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Anywho, that’s all I’ve got today. I hope you’ve enjoyed reading this article, and if you haven’t read the novel or checked out the Netflix show, do that asap! Per usual, be sure to let me know what your feelings are in the comments below. I love discussing books, and especially this particular novel.

Picture sources: https://www.anneofgreengables.com/

Netflix and CBC Renew ‘Anne With An E’ for Second Season in 2018

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*SPOILERS.* Read at your own risk.

Last week, I produced a four-page psychological analysis of “Dinner Party” from The Office. Today we’re going in a completely different direction and exploring a Netflix mini docu-series titled The Keepers, which came on the scene in mid 2017. I started and finished the entire series in one weekend, clutching my pillow to my chest with the shades drawn tight in broad daylight. I was astonished. I couldn’t stop watching it. And now, more than a year later, I’m still astonished. How is this show not being talked about more? What’s going to happen next? And WHO KILLED SISTER CATHY CESNIK?

Let me backtrack.

The Keepers is a seven-episode American documentary series released onto Netflix, which, as I said, was released about a year and a half ago. It explores the unsolved murder of Baltimore nun Sister Cathy Cesnik in 1969, the mysterious circumstances surrounding her death, the corruption of the Catholic church in America, and oh, just some horrific sex trafficking masterminded by a priest at an all-girls school in 1969. Just, you know, your everyday stuff.

Since then, there have been countless forums, articles, and videos designated to discussing the series. The goal of this article isn’t to spill the entire plot to you and provide an episode-by-episode analysis of everything that happens, but instead just express my own thoughts and feelings about the show. And I can tell you straight away that my feelings are overwhelmingly positive about the entire series.

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One of the biggest components that makes this show so heartbreaking is the fact that Cathy Cesnik was clearly such a wonderful, generous, incredible human being. Every account told of her on the show is overwhelmingly positive and filled with love- especially from her former students at the Catholic all-girl school Archbishop Keough High School. As a beloved English teacher for countless young women, the news of Cathy’s disappearance and subsequent death is a tragedy that has remained with them for more than forty years.

In the years after Cathy’s death, over a hundred women came forward to testify that they had been raped, sexually abused, and molested by Father A. Joseph Maskell- the head priest of Keough at the time of Cathy’s death and disappearance. One woman in particular, known at the time simply as Jane Doe, claimed that Maskell had not only been the mastermind of the sexual abuse ring, but also the organizer of Cathy’s murder. She claims that after disclosing to Cathy the abuse occuring at the school, Maskell silenced her to avoid the story getting out to law enforcement and school officials. Which, apparently it did, because the case wasn’t really thoroughly examined until THIRTY FREAKING YEARS LATER.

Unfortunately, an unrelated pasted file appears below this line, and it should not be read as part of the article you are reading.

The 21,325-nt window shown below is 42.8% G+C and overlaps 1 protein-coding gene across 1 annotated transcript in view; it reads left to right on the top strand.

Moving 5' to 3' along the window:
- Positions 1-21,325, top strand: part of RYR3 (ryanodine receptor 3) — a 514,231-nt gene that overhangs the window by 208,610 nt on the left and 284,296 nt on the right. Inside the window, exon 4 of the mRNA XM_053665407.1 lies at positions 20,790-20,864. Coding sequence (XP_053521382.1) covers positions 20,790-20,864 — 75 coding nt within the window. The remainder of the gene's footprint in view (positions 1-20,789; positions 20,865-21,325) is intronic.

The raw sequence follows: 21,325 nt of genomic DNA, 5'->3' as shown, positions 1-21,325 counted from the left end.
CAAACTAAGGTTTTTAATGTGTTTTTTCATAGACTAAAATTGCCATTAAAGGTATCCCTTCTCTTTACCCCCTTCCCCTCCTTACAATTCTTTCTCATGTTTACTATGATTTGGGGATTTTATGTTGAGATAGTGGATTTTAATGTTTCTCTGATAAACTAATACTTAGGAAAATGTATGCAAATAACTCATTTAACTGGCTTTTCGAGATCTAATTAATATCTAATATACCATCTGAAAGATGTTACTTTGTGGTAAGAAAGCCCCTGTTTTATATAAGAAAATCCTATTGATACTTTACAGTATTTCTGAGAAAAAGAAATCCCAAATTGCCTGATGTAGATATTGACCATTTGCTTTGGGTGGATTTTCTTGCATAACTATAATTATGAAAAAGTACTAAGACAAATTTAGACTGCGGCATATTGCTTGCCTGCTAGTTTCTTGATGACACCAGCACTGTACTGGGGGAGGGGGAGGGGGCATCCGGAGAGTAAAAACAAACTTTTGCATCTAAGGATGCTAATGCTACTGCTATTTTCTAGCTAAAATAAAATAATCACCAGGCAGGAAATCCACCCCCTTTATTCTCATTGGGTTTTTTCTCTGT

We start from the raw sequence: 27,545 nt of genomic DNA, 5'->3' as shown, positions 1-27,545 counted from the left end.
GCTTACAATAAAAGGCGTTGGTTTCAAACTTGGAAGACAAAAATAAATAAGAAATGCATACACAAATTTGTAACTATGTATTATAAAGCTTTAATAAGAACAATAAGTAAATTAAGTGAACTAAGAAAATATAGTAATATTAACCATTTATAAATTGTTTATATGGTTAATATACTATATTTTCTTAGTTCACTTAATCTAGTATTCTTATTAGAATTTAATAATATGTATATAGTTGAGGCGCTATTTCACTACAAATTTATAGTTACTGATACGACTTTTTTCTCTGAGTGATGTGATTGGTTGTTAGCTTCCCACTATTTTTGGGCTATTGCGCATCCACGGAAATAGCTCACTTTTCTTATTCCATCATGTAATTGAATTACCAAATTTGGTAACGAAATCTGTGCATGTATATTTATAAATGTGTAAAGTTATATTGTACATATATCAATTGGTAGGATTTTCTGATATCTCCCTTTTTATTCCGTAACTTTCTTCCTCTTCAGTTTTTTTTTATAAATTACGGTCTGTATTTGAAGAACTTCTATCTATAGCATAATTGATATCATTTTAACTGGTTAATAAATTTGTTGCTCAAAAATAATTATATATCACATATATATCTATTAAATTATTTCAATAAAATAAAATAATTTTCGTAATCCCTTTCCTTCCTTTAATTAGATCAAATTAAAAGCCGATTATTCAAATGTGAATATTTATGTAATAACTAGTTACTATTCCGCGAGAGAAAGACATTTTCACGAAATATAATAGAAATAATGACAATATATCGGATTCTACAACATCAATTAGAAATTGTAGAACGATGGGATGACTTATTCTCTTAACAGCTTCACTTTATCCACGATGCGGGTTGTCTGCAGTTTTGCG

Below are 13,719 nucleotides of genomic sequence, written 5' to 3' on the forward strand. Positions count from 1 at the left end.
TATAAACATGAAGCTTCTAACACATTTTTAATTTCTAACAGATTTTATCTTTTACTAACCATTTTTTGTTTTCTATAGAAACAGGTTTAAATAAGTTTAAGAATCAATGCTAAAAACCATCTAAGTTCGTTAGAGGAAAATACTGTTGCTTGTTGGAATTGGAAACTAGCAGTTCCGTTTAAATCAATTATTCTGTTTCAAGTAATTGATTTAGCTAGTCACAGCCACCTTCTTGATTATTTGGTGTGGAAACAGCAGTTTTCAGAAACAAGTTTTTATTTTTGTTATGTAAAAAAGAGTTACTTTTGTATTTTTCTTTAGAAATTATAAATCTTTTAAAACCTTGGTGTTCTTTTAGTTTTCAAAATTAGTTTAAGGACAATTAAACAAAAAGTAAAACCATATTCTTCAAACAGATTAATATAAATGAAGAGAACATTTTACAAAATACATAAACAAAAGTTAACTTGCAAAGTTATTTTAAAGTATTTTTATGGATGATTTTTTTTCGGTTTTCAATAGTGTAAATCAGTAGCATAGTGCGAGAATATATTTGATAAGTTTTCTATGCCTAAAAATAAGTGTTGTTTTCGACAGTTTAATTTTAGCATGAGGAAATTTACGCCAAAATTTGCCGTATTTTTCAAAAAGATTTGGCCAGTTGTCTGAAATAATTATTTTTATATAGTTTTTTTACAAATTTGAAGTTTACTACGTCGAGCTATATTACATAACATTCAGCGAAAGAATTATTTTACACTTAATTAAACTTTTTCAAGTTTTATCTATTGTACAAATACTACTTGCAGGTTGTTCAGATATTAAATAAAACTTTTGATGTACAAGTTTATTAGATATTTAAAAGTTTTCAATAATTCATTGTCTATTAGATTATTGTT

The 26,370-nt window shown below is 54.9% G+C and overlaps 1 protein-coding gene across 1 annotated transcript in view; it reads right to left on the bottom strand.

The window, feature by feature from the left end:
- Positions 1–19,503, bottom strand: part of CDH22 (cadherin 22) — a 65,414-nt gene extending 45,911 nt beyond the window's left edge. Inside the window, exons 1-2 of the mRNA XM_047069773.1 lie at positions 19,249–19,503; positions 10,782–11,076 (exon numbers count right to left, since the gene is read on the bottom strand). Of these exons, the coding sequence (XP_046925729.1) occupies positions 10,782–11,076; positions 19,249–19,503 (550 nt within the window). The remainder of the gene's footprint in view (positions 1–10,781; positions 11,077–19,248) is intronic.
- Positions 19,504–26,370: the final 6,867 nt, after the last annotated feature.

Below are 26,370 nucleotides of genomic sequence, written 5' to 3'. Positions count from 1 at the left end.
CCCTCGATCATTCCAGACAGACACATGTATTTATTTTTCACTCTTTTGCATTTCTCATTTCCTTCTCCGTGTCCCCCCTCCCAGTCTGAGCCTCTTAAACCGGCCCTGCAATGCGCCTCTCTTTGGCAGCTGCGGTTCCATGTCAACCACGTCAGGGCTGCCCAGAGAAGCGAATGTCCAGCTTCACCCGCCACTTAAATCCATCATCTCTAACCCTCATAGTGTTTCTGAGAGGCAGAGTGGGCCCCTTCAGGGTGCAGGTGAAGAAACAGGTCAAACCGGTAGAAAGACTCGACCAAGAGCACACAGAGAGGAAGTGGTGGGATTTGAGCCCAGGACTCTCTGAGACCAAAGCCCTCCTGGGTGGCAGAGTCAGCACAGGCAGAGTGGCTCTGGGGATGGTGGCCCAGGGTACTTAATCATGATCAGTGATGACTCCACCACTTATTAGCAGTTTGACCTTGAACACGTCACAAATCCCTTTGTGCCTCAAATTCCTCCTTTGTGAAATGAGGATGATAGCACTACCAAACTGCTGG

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I know that was a lot to take in, but trust me, that’s literally only the tip of the iceberg. Just wait until you get to crazy Billy, the bombastic man who allegedly kept a nun’s uniform in his attic and brooded around his house, madly obsessing over the “woman in the attic”.

Yeah.

The key term here is “alleged.” None of the evidence explained on the show has actually been physically proven, but by the time you hit episode three, you almost don’t even care. I know I sure didn’t- I was just waiting for this pervert Maskell to be thrown in the clink. The entire story is so twisted and yet so, so believable, you’ll be ready to smack the Archdiocese of Baltimore upside the head by the time you finish the show. It really is a prime example of victim-shaming in an age where the church rules the state, men have the ultimate authority over what is right and what is wrong, and the only goal of the court is to silence the victims as quickly and effectively as possible. It’s all very unnerving to watch unfold.

Infuriatingly, Maskell actually died at the age of sixty-two in 2001, which means there isn’t much we can do now to prove his guilt in this case. Despite the lack of physical evidence, however, the amount of letters and and testimonies brought to court against him made me practically burst out in tears for these poor women. It’s hard enough to imagine going through what they suffered in the late sixties and early seventies, but to be discredited by an entire jury and church just because the statute of limitations had passed? That’s, like, a whole new level of madness.

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I believe Jane Doe. I believe every victim who has ever come forward with the accusation that Father Maskell was an evil, disturbing, sinister excuse for a human being. I believe he did have something to do with the unsolved murder of Cathy Cesnik. And I deeply believe you will too, once you tune into the show.

Watch it for yourself on Netflix and be sure to tell me what you think in the comments below!

And watch the trailer here: https://youtu.be/Khr7dbuBjuE